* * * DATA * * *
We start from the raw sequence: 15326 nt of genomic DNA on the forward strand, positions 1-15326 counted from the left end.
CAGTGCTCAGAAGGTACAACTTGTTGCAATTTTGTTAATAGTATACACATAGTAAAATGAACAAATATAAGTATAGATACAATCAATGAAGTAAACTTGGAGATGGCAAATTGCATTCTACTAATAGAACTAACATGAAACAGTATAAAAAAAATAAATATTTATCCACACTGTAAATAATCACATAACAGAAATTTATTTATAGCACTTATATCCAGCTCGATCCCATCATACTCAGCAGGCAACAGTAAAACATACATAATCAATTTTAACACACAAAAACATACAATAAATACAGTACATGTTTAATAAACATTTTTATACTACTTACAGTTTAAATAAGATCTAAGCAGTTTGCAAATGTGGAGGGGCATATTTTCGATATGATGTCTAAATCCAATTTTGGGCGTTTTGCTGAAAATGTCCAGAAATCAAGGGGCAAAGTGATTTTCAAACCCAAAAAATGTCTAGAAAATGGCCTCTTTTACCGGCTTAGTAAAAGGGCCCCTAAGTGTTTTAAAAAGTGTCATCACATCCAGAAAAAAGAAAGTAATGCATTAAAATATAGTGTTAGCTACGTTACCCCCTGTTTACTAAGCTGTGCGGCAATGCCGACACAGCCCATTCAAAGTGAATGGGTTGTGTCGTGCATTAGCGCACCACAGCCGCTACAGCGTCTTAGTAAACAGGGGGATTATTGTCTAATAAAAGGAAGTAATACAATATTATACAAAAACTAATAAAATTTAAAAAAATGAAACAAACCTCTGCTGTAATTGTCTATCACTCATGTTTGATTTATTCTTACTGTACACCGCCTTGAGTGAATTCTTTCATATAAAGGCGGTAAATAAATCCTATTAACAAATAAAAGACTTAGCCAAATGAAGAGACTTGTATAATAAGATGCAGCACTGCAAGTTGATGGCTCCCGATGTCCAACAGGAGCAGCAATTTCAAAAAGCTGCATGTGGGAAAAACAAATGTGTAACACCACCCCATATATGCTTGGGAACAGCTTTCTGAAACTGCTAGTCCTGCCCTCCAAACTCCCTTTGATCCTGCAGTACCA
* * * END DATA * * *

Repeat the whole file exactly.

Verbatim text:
We start from the raw sequence: 15326 nt of genomic DNA on the forward strand, positions 1-15326 counted from the left end.
CAGTGCTCAGAAGGTACAACTTGTTGCAATTTTGTTAATAGTATACACATAGTAAAATGAACAAATATAAGTATAGATACAATCAATGAAGTAAACTTGGAGATGGCAAATTGCATTCTACTAATAGAACTAACATGAAACAGTATAAAAAAAATAAATATTTATCCACACTGTAAATAATCACATAACAGAAATTTATTTATAGCACTTATATCCAGCTCGATCCCATCATACTCAGCAGGCAACAGTAAAACATACATAATCAATTTTAACACACAAAAACATACAATAAATACAGTACATGTTTAATAAACATTTTTATACTACTTACAGTTTAAATAAGATCTAAGCAGTTTGCAAATGTGGAGGGGCATATTTTCGATATGATGTCTAAATCCAATTTTGGGCGTTTTGCTGAAAATGTCCAGAAATCAAGGGGCAAAGTGATTTTCAAACCCAAAAAATGTCTAGAAAATGGCCTCTTTTACCGGCTTAGTAAAAGGGCCCCTAAGTGTTTTAAAAAGTGTCATCACATCCAGAAAAAAGAAAGTAATGCATTAAAATATAGTGTTAGCTACGTTACCCCCTGTTTACTAAGCTGTGCGGCAATGCCGACACAGCCCATTCAAAGTGAATGGGTTGTGTCGTGCATTAGCGCACCACAGCCGCTACAGCGTCTTAGTAAACAGGGGGATTATTGTCTAATAAAAGGAAGTAATACAATATTATACAAAAACTAATAAAATTTAAAAAAATGAAACAAACCTCTGCTGTAATTGTCTATCACTCATGTTTGATTTATTCTTACTGTACACCGCCTTGAGTGAATTCTTTCATATAAAGGCGGTAAATAAATCCTATTAACAAATAAAAGACTTAGCCAAATGAAGAGACTTGTATAATAAGATGCAGCACTGCAAGTTGATGGCTCCCGATGTCCAACAGGAGCAGCAATTTCAAAAAGCTGCATGTGGGAAAAACAAATGTGTAACACCACCCCATATATGCTTGGGAACAGCTTTCTGAAACTGCTAGTCCTGCCCTCCAAACTCCCTTTGATCCTGCAGTACCA